Finally, we shared the challenges of having a young family. And how hard (or impossible) it would be to found a charity focused on helping people in developing countries, given the time, energy and travel needed to make it happen. But if I did go that route, Scott advised me to find a co-founder who is passionate about the same cause and can travel, while I focus on building technology at home. Honestly though, I’m far more likely to focus on helping people closer to home for the next few years.
Consulting for Zinc
In January, I ran an office hours for the entrepreneurs at Zinc. Following this, I did four days of paid consulting for them in March. During this time, I worked with one founder in particular, Isabelle. I built an initial version of a product for her. Isabelle is the founder of Ketka and makes interactive stories for children. Her vision is to get them away from having too much screen time and help them develop their social and emotional skills as well as their creativity.
I built a web app, using the same technologies that I used for Compare and Learn. The web app enables kids to listen to interactive stories on any device. They can select the story to listen to and listen to the first short audio clip. At the end of the clip, they have a choice on which route to take by pressing one of the buttons. This then takes them through the story on the route they choose. I also created a management section of the app so that Isabelle can easily create and edit the stories. Zinc could only pay me for four days initially, so I was only able to build a fairly basic web app for Isabelle’s needs. But I think it’s been helpful at accelerating her learnings towards product-market fit. If you have young kids, try out the stories here: https://www.ketka.co/stories.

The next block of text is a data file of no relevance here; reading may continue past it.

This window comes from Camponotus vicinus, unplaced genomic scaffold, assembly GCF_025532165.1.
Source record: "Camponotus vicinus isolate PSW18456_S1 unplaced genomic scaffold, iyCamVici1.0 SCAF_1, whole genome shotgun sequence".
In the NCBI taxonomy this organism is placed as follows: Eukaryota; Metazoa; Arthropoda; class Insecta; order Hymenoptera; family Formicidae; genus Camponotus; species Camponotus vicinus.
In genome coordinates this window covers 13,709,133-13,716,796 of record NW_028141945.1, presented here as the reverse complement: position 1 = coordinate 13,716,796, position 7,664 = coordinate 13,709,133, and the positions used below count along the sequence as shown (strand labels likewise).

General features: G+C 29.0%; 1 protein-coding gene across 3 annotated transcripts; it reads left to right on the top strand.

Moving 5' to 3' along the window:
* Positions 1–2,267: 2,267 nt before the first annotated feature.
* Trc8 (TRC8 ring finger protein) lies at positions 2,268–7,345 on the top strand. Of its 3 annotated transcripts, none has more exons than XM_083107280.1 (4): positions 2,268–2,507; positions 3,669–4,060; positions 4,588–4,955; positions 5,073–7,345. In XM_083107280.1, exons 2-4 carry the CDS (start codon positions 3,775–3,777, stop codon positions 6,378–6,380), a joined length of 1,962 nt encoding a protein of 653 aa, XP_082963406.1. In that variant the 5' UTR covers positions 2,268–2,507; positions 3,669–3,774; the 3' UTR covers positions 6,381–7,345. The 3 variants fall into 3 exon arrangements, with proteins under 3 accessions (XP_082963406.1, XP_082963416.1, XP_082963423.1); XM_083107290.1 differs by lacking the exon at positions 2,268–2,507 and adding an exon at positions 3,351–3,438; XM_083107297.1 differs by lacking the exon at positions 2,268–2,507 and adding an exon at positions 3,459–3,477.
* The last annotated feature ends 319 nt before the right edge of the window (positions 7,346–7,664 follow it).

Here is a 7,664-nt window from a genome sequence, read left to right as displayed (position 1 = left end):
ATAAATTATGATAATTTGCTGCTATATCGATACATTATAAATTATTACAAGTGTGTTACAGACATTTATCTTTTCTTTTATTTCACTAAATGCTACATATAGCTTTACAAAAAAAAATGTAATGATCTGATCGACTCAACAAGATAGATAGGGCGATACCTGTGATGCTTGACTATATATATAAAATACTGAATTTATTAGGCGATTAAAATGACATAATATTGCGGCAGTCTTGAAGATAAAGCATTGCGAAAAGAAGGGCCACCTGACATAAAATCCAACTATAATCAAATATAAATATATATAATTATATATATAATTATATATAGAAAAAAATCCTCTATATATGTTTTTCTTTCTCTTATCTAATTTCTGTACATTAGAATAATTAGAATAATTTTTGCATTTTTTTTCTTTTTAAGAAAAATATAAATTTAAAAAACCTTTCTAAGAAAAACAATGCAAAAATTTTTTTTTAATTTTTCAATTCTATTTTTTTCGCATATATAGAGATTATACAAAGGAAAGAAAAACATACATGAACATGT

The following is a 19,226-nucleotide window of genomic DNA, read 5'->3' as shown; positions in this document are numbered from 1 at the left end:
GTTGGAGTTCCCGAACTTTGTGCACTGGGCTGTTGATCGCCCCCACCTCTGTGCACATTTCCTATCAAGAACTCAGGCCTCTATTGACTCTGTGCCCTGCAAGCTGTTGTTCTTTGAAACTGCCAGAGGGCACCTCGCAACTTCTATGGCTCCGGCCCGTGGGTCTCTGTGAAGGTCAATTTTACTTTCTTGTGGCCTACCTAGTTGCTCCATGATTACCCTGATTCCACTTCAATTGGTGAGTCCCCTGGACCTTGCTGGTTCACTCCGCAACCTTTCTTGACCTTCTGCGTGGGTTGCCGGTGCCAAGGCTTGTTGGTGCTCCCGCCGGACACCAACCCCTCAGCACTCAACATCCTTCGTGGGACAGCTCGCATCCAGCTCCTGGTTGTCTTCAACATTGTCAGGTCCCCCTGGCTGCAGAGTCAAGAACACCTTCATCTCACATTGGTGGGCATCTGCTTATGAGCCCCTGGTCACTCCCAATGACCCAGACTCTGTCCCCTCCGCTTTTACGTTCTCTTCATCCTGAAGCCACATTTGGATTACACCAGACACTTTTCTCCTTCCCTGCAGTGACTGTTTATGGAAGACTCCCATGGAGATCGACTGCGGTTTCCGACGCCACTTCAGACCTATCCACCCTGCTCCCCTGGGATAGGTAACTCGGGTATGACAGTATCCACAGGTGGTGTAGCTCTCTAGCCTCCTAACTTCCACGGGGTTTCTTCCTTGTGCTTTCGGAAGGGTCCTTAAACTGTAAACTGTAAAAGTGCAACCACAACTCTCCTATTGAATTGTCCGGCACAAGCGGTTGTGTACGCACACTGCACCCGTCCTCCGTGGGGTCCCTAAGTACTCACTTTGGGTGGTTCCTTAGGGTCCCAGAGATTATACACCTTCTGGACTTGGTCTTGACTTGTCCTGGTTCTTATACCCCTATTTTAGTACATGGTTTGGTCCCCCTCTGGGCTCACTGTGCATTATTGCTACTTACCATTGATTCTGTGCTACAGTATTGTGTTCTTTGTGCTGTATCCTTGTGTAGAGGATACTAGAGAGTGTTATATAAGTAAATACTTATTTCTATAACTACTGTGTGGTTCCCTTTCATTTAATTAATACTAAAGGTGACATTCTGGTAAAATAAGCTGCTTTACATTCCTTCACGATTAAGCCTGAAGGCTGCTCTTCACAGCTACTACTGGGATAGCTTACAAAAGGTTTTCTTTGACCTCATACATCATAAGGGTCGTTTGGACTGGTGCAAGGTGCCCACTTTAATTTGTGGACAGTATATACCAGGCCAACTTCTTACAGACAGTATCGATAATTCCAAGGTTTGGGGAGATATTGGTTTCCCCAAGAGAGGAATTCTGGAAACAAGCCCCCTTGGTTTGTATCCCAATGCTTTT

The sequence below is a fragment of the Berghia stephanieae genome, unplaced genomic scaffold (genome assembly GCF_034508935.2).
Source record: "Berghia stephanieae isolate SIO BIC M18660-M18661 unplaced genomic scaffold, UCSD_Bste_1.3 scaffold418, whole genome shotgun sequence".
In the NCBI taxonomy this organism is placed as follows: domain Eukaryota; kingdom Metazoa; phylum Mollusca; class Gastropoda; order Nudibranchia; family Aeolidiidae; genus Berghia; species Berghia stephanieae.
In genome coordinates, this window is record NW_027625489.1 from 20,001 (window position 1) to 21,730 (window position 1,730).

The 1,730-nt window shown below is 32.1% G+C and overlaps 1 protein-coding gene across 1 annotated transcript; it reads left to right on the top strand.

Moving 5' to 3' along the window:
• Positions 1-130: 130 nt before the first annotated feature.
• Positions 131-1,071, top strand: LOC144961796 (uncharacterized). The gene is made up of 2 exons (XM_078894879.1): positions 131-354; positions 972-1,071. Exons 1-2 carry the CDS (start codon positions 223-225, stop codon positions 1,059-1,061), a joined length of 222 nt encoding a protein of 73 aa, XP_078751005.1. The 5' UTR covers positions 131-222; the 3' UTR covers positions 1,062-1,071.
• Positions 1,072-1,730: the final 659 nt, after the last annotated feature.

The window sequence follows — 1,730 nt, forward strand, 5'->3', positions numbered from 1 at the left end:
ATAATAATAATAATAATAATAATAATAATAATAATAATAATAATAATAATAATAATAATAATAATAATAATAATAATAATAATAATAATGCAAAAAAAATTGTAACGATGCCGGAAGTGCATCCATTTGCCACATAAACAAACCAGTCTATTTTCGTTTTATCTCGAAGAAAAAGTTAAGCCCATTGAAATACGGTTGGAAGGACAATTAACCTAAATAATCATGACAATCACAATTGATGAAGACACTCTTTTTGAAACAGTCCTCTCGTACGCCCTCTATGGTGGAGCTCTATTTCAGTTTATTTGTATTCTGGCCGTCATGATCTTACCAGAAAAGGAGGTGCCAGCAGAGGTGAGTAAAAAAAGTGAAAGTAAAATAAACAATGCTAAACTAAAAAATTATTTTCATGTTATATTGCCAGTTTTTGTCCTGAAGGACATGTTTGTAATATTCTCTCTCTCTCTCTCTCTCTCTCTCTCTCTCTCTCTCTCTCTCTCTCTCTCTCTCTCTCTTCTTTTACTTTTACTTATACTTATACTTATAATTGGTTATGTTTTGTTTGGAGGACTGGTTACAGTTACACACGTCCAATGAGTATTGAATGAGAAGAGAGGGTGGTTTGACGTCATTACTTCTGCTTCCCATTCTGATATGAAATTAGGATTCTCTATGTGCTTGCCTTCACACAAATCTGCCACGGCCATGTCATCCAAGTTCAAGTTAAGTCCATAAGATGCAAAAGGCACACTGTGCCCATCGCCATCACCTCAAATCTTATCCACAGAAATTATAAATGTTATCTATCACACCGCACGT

A Talk at Tearfund on Building Products People Love
The Head of Digital at Tearfund invited me in to give a talk on building digital products last week. So I spent some time preparing and trying to codify how I go about building products. I drew on a lot of examples from this project and the Malaria Challenge chatbot. And the preparation was actually really helpful in solidifying my own understanding of my process for building products. If you’re interested, here’s the slide deck I presented. And here are the key slides that summarise the narrative I presented:
I may write a separate blog post on this at some point.
What’s Next for Me?
So what’s next? Well, I’ll continue to invest in the two projects I’ve started. The Malaria Challenge chatbot is actually really close to being live. I’ll post a blog post on that as soon as it’s available and ready to try out! I’ll also continue to drive the Compare and Learn web app forwards with Ben and Dan. But as the software is in pretty good shape, more of the work will be with Ben and Dan to push it out and gather feedback to inform the next steps.
So I’m ready to sink my teeth into another big project I think. And I’ll probably prioritise something that will provide some income! I’ve got a range of opportunities to explore, spanning existing startups, consulting opportunities and board positions. And I’m also mulling over a few other social impact startup ideas of my own. I’m looking forward to spending some time thinking through this before landing on my next area of focus.